That, then, is the vision. At Ribblesdale it is being developed gradually, with careful piloting and always an eye for the challenges involved in moving to fuller implementation. Of these, perhaps the most significant was that of identifying which students were members of which classes, so that work could be passed easily and quickly to where it was wanted.
The key role of Microsoft Data Sync
Any conventional school or college works on the basis of defined classes and groups. A subject teacher may be responsible for a dozen or so separate classes, and needs to be able to identify, and have a to and fro relationship with, each member of each class.
In pre-technology days, teachers struggled with typewritten lists that were always quickly defaced by handwritten crossings-out and additions, because pupil data changes day to day. The arrival of school management systems, such as Capita’s SIMS, which is in use at Ribblesdale, solves much of this problem in that changes entered by an administrator are incorporated into the definitive central database overnight, and the latest version is available to all appropriate users, on the principle of ‘Enter once, use many times’.
However, populating Class Notebook and/or Teacher Dashboard with class lists drawn from the management system has not, up to now, been a quick automatic process. Says Paul Edge,
‘The manual process of putting classes and names into class notebook takes too long. In fact if you teach, say, eighteen classes, it’s not going to happen. The need is to rationalize so that you just have one system.’
And that rationalisation is what’s now available with Microsoft’s ‘School Data Sync’ (SDS). https://sds.microsoft.com/
School Data Sync ‘mirrors’ student information, organised in classes and groups as in the management information system, into Office 365 and Azure Active Directory, from where it will automatically populate any classroom application, including Office 365, OneNote Class Notebook and Teacher Dashboard. Ribblesdale staff find that with SDS, OneNote Class Notebooks become easy to use. Set-up delays are eliminated, and everyone can get on with their teaching and learning. Teachers comment on the ease of setting and reviewing assignments that can be completed at home, and on the facility to look at work in progress and make suggestions for the next step. One teacher homes in on just how much easier it is, with SDS, for activities to be distributed to groups of pupils.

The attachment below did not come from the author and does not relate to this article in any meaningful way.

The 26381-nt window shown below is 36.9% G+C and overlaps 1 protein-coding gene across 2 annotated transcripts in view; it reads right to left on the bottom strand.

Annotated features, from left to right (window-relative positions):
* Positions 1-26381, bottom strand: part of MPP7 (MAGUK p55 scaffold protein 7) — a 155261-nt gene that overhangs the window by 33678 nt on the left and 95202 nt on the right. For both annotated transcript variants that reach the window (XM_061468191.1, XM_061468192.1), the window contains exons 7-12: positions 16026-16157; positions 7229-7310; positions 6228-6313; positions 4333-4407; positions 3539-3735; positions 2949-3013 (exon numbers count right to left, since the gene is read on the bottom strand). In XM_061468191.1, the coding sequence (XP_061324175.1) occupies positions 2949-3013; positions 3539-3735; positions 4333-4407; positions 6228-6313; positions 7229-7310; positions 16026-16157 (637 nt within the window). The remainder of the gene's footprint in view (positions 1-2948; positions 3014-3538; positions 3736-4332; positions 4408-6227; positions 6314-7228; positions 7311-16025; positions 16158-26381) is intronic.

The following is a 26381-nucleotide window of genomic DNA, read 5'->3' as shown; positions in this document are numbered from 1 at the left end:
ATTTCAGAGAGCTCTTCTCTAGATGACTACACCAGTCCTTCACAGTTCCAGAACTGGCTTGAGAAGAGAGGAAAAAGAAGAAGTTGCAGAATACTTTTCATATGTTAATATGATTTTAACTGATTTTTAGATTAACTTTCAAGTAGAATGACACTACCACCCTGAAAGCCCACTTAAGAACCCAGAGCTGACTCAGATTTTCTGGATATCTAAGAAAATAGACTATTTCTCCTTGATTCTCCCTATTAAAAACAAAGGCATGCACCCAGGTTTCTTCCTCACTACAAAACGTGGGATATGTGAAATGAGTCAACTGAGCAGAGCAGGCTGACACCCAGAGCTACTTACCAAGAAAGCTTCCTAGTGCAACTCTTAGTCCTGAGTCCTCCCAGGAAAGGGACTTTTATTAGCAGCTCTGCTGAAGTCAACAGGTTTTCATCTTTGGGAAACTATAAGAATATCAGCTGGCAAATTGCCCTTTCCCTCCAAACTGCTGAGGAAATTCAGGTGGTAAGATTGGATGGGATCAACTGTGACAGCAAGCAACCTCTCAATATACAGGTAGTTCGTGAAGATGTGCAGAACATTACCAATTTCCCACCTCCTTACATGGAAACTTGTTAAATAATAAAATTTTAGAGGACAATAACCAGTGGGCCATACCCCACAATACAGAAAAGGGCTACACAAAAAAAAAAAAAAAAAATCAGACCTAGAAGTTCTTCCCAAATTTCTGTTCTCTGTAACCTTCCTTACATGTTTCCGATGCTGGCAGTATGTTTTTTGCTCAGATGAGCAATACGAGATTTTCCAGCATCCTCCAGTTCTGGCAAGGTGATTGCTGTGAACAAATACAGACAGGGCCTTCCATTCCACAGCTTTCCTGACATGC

“Having OneNote Class Notebooks set up automatically has allowed me to distribute activities to pupils before the lesson starts. This saves time and lets pupils review certain aspects before the lesson.”
The parallel pilot project using Teacher Dashboard also demonstrates the value of SDS. ‘It provides a valuable bridge towards creating a perfect ‘single click’ set up’, says Jon Kent of Axis12, who adds,
“The pilot with Teacher Dashboard was so successful, Ribblesdale have agreed to become a Teacher Dashboard Showcase school. Looking to the future, further integration will provide a sync of parents details to automatically set up Teacher Dashboard parent notifications.”
By running pilots for both Class Notebook and Teacher Dashboard, staff and students at Ribblesdale are given alternative but complementary options when it comes to having easy access to Office 365 applications. The common factor, though, is the breakthrough embodied in School Data Sync which brings applications to life by populating them with up to date pupil data, truly reflective of the core information held in the school MIS.
Building on what is a carefully planned pilot programme, supported by Microsoft and experienced Microsoft Partners, Ribblesdale is poised now to move forward to a more efficient and transformative learning environment which fully involves parents as well as teachers and students. Paul Edge is optimistic, with good reason.
“I am really excited about the future,’ he says. ‘Having the groups within Office 365 opens up opportunities to interact with students and parents on a number of levels. A successful home-school relationship is essential to allow students to fulfil their potential.”
He can see, too, that the Microsoft Surface rollout will provide a massive boost.
“I am also looking forward to staff and students getting to grips with OneNote Class Notebooks and Teacher Dashboard, as we rollout Microsoft Surfaces at Ribblesdale. School Data Sync will help remove barriers to the success of this project and allow teachers to focus on teaching and learning and not admin.”